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How to avoid implicit conversion for an Integer column It is the parameter that has been implicitly converted, not the column. The query has been subject to Simple Parameterization by SQL Server. You have no control over the datatypes used in this process. It uses the smallest datatype that can hold the literal value (5 can fit into a tinyint). The ...


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This query usually perform better: SELECT rn.ID, --... other columns go here rn.OrganisationID FROM ( SELECT *, n = ROW_NUMBER() OVER(PARTITION BY OrganisationID ORDER BY id) FROM #t ) rn WHERE n= 1


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It isn't just doing one insert operation per row, there is one insert per row per index with the associated sorts too. Each of those sorts may be spooling to disk (and probably is with that much data) to there is a lot of IO going on. When completely rebuilding a table's contents (i.e. starting with a blank table) it is usually more efficient to drop or ...


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Idea 1 Judging by their names, the columns "denormalizedData" and "hugeText" seem to be comparatively big, probably many times as big as the columns involved in your query. Size matters for big queries like this. Very big values (> 2kb) for text or jsonb get "toasted", which can avert the worst. But even the remainder or smaller values stored inline can be ...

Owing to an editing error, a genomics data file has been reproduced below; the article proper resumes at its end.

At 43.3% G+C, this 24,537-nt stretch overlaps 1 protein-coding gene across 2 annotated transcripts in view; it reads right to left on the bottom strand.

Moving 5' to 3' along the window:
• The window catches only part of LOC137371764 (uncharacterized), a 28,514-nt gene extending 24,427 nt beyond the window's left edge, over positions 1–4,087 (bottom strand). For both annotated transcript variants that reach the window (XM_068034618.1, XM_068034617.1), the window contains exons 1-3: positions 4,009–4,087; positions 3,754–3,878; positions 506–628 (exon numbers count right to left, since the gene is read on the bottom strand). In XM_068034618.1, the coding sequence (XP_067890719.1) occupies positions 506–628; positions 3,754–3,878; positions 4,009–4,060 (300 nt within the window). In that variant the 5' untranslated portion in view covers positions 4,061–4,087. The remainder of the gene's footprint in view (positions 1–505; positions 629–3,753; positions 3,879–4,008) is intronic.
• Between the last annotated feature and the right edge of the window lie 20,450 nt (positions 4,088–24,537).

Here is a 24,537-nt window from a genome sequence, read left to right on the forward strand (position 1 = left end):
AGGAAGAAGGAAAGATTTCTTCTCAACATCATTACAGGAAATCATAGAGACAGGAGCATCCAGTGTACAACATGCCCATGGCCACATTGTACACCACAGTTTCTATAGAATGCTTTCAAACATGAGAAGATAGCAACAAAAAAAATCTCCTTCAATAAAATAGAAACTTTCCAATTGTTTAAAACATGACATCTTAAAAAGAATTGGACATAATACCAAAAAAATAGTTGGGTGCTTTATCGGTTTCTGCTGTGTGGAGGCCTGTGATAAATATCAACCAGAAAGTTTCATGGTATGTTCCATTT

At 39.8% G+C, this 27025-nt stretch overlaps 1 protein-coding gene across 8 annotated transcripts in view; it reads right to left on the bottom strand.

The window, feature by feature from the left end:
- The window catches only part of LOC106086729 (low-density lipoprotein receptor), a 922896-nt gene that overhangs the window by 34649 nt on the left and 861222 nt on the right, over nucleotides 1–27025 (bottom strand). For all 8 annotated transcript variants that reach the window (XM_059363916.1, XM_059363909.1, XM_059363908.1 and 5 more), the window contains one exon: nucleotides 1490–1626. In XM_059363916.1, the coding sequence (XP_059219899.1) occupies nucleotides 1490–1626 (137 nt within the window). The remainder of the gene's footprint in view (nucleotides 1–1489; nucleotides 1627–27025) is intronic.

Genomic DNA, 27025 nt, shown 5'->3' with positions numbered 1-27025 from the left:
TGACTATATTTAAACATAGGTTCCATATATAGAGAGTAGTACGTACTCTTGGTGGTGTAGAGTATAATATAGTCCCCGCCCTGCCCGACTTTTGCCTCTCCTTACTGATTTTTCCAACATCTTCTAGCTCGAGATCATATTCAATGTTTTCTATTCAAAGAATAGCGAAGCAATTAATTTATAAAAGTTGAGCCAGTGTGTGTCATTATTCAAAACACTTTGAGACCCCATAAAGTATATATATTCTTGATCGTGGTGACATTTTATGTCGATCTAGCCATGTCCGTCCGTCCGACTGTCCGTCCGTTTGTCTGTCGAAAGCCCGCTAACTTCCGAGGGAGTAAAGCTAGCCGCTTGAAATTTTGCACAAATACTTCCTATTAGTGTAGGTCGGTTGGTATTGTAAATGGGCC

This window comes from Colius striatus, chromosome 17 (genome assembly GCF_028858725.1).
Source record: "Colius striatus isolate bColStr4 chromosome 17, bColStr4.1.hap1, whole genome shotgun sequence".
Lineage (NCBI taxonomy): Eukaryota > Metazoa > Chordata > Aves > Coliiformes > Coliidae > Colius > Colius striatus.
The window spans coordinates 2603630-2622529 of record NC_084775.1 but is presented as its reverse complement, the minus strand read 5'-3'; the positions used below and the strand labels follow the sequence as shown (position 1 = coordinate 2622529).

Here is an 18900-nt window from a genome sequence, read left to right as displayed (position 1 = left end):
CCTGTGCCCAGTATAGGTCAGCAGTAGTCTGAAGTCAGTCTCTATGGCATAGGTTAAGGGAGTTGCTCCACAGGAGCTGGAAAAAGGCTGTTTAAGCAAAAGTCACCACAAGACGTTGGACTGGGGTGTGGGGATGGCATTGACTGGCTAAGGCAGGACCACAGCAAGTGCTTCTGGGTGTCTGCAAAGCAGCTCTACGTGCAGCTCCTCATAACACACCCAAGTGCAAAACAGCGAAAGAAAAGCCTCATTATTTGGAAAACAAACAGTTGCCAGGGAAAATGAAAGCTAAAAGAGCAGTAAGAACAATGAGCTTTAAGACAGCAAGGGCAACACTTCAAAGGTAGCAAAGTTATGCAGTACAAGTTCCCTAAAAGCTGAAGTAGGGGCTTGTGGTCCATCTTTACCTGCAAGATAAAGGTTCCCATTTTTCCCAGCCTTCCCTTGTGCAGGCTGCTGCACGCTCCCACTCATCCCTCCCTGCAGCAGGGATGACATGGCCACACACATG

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tl;dr You can't force MySQL to use a lot of cores. 40 million (4 crore) rows is a large, but not huge, database for MySQL. It is well within the capability of that software. You don't have to resort to desperate measures to get MySQL to work with that amount of data. You do have to index it correctly though. MySQL can use a lot of CPU cores as of recent ...